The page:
What’s Wrong With These Definitions?
“Explain what you mean,” I said. And he tried to do it again. I had asked a director of development to define the various forms of fundraising for me. It was a friendly conversation, but I was trying to make a point. So we continued the discussion and even looked up some definitions and wrote some of them down. I have tried to replicate them here as best as I can remember:
- Fund development: The planning and implementing of programs that are meant to increase contributed financial support for an organization.
- Fundraise: To seek donations from various sources for the support of an organization or a specific project.
- Fundraiser: 1) A person, paid or volunteer, who plans, manages or participates in raising assets and resources for an organization or cause. Compare director of development, professional fundraiser, solicitor. 2) An event conducted for the purpose of generating funds. Also benefit, kickoff, special event. See also career fundraiser, commercial solicitor, paid solicitor, professional fundraiser.
- Fundraising: The raising of assets and resources from various sources for the support of an organization or a specific project. Fundraising, fund-raising. See also centralized fundraising, decentralized fundraising. Compare benefit, kickoff, special event.
- Resource development: The practice of identifying, cultivating and securing financial and human support for an organization. Compare development, fund development, institutional advancement.
You can substitute major gifts for any of the words above and still come out with the same definitions. So just do that for the sake of this exercise.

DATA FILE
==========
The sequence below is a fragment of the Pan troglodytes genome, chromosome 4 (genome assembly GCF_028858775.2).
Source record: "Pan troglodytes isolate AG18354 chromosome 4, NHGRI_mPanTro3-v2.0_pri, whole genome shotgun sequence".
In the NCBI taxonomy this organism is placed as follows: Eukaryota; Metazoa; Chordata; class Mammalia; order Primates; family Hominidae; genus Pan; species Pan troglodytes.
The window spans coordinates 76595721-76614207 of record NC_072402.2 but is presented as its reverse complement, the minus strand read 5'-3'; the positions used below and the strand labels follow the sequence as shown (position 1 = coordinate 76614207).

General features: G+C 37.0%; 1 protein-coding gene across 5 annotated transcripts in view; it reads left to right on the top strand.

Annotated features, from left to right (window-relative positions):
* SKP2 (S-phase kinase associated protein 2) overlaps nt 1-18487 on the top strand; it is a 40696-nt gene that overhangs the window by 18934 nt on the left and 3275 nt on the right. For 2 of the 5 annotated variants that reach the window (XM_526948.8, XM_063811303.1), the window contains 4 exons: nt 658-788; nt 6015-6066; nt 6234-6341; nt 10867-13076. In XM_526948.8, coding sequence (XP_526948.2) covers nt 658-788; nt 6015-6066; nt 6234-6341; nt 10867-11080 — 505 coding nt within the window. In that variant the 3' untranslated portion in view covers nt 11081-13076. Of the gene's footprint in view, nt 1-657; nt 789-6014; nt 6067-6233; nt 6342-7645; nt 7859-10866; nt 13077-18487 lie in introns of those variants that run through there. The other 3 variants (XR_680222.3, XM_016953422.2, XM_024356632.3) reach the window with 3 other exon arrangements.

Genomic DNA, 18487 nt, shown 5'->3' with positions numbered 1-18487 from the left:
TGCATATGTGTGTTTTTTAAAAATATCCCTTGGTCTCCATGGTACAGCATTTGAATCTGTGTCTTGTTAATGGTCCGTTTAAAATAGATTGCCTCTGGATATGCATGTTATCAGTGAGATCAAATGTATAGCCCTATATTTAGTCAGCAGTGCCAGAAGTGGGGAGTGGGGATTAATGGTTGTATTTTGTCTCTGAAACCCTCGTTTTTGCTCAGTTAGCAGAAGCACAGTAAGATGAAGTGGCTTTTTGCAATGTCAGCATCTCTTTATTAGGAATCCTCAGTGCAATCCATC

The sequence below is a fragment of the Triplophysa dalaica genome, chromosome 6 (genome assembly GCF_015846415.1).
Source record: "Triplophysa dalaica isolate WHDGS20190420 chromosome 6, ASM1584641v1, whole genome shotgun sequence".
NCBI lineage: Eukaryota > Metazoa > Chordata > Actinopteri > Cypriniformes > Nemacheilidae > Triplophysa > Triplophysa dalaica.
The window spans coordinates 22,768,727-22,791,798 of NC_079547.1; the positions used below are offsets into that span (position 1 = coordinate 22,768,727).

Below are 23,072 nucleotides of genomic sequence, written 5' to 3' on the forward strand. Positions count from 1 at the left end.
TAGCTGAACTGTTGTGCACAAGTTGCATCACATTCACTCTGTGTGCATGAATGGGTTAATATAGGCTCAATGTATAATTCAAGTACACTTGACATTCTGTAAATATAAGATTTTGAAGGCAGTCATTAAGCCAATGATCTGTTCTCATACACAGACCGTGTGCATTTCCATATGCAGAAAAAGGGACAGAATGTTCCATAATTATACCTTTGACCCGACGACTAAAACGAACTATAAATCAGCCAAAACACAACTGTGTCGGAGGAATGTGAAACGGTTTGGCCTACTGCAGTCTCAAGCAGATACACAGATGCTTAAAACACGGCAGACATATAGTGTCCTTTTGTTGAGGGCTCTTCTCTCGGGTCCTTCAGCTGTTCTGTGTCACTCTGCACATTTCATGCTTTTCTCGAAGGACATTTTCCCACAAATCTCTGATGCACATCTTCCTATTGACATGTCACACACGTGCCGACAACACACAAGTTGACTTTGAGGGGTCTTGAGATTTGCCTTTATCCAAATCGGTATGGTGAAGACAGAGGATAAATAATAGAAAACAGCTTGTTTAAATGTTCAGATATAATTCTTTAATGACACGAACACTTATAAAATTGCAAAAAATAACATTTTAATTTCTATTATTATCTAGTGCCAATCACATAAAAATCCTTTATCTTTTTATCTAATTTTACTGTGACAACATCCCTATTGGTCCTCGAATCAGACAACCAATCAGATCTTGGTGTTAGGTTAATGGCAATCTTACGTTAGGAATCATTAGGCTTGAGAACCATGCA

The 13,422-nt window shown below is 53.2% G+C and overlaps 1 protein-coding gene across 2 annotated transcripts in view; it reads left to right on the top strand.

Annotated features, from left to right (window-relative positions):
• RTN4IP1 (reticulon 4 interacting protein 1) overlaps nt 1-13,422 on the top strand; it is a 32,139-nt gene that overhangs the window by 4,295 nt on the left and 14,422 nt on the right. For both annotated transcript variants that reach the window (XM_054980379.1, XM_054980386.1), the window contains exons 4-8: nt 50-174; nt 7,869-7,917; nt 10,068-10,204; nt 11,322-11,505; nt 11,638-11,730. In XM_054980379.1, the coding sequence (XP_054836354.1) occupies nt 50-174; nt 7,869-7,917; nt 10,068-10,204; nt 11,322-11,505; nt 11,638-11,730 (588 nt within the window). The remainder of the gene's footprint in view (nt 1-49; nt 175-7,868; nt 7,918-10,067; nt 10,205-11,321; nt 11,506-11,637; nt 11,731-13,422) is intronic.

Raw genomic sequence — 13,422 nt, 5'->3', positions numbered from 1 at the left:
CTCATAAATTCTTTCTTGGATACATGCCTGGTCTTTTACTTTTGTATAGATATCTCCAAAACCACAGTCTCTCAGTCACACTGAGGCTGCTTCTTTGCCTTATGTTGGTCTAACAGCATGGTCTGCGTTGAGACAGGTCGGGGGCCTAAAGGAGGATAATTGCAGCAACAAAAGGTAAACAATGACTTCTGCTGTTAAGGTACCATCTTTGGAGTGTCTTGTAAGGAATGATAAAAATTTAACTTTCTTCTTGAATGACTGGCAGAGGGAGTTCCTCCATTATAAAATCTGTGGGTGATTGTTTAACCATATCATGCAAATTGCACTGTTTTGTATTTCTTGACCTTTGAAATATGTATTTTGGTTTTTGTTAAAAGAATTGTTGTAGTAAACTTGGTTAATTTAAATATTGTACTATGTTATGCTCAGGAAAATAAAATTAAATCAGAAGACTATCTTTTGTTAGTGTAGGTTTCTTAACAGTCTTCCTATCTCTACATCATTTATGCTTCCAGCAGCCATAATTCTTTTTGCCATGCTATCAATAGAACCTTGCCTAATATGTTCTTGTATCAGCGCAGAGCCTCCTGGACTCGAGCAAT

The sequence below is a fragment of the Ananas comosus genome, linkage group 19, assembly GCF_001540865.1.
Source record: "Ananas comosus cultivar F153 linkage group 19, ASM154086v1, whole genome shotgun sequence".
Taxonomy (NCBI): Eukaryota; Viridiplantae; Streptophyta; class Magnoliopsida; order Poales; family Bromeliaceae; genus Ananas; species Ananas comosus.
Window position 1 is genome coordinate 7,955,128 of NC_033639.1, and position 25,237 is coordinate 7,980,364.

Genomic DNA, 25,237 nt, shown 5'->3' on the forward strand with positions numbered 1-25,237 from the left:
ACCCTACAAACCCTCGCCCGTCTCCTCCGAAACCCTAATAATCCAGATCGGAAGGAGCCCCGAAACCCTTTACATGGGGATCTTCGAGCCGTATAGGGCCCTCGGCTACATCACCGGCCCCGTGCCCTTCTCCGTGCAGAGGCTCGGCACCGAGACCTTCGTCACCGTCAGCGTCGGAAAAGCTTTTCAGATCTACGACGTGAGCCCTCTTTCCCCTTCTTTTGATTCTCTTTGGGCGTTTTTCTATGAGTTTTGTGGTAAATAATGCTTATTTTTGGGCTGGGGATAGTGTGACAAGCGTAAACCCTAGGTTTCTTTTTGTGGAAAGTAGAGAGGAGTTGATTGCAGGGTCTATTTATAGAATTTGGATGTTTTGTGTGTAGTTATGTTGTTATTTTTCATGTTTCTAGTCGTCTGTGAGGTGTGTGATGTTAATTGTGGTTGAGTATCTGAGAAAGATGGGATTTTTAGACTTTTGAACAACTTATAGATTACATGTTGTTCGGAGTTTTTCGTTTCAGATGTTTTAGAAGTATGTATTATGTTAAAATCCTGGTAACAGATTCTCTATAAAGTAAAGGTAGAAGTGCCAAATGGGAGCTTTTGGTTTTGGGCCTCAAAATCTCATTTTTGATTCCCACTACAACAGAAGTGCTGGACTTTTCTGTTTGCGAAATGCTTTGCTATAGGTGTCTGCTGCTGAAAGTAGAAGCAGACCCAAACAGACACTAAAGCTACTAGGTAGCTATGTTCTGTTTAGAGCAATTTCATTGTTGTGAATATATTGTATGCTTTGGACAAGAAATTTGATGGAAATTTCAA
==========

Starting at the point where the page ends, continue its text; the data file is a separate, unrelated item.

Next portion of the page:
Now, take a look at all of these definitions. What’s wrong with each of them? What’s wrong is that each definition is about increasing financial support, seeking donations, raising assets and securing financial support. Each one is solely about money.
And that is not good. Because as Jeff and I have been saying all along, major gifts should not be about the money.
So what is the proper definition? Here it is:
Matching the passions and interests of people to the needs of the planet as expressed through and serviced by a nonprofit organization.
We believe a focus on helping donors fulfill their passions and interests through the organization is a far better approach, because it has you, as the major gift officer, treating the donor as a partner versus a source of cash, and it assures a long and healthy relationship with each donor.
Take some time, in the next few business days, to review your definition of fundraising and major gifts, and to realign your practice and thinking if it is needed.
If you’re hanging with Richard it won’t be long before you’ll be laughing.
He always finds something funny in everything. But when the conversation is about people, their money and giving, you’ll find a deeply caring counselor who helps donors fulfill their passions and interests. Richard believes that successful major-gift fundraising is not fundamentally about securing revenue for good causes. Instead it is about helping donors express who they are through their giving. The Connections blog will provide practical information on how to do this successfully. Richard has more than 30 years of nonprofit leadership and fundraising experience, and is founding partner of the Veritus Group.